As time runs out on Armenian resolution in US congress, Ankara calls for dialogue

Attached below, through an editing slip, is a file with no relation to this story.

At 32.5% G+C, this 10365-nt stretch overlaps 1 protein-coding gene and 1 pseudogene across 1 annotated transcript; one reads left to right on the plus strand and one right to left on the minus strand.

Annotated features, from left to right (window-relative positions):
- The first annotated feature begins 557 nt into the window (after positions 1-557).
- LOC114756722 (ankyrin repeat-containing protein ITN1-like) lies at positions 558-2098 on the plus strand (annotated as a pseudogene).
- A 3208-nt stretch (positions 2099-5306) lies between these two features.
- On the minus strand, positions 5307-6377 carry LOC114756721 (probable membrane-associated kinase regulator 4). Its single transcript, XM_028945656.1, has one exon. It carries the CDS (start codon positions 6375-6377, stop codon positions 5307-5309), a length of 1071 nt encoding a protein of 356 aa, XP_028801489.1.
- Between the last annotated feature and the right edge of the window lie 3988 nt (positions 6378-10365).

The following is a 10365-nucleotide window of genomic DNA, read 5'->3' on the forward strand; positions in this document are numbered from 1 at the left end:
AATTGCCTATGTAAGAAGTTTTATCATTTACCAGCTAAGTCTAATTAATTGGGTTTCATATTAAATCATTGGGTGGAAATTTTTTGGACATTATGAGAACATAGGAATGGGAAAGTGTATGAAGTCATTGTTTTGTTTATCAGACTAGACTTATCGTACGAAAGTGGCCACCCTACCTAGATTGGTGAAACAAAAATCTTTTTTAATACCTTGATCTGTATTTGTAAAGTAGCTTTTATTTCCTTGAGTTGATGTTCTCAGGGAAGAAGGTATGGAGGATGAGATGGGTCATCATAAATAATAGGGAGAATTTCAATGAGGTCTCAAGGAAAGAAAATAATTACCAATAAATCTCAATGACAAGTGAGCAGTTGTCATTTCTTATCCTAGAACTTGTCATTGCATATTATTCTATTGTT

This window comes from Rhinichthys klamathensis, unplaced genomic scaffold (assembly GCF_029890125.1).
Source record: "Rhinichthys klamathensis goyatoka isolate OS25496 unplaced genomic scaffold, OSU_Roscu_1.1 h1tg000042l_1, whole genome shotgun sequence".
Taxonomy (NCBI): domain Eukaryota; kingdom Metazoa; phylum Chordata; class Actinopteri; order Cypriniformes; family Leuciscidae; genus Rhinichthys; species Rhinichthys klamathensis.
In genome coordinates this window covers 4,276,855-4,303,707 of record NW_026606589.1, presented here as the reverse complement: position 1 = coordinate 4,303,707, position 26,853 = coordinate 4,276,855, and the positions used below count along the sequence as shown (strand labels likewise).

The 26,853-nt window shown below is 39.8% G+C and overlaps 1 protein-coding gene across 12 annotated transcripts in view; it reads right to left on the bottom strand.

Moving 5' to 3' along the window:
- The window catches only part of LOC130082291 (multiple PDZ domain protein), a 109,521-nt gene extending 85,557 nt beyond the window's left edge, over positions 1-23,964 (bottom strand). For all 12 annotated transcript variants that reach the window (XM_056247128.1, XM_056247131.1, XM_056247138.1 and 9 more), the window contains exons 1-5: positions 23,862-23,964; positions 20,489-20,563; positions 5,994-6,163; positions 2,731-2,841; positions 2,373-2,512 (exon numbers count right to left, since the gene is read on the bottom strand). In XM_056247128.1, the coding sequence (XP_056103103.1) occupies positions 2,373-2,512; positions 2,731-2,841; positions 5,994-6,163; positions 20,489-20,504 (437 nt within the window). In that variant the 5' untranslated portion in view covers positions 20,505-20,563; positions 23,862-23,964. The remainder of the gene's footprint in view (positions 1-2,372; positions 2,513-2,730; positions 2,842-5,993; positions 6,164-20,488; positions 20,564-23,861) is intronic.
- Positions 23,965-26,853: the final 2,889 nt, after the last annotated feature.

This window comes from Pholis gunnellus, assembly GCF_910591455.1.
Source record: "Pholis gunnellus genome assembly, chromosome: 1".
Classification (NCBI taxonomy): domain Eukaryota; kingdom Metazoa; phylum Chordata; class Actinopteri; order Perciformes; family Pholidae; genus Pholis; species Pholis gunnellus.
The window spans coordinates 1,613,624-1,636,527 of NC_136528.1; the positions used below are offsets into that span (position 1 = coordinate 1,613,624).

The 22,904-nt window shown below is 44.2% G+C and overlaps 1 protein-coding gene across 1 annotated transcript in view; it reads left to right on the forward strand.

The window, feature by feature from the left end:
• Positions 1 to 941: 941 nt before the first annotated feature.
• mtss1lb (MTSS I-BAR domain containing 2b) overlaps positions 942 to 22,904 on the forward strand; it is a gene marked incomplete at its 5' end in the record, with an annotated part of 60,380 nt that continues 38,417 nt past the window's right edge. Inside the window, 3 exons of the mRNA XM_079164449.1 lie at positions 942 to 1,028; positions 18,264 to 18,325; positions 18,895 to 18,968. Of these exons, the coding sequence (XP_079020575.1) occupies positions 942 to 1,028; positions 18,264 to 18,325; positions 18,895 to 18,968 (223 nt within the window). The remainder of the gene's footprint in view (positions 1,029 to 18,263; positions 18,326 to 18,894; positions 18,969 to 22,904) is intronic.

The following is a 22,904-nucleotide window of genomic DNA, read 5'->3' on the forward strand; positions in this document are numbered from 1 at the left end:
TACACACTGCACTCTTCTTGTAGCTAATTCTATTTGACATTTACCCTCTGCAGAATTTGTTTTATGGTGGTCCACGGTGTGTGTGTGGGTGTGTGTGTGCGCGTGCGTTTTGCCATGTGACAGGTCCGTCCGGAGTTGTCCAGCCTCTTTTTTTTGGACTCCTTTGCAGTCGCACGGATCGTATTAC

Foreign Minister Ahmet Davutoglu yesterday welcomed the US Congress' decision not to vote on a resolution to declare the killing of Armenians in the final days of the Ottoman Empire a genocide, saying that now is the time to resolve disputes with Armenia. "We are pleased that there was no development in the US Congress potentially dealing a blow to Turkish-US and Turkish-Armenian ties," Davutoglu told reporters on the sidelines of a regional summit in Istanbul. Saying that "common sense has prevailed once again," Davutoglu said Turkey is ready to face history and to work for reconciliation with Armenians. He added that efforts to pass resolutions on history in third-party countries' parliaments and to use such resolutions to "blackmail" Turkey are unacceptable. "Such efforts lead to a completely unnecessary waste of time and energy," said Davutoglu. "Now is the time for dialogue and compromise. We must work harder towards that end in order to bring peace to our region." Supporters of the resolution made a push for approval in the final days of the US Congress, despite opposition from the Obama administration. The measure was opposed strongly by Turkey, and the administration feared it would have damaged relations with its NATO ally. Instead, the House of Representatives ended its final session before a new Congress takes its seats without taking up the matter.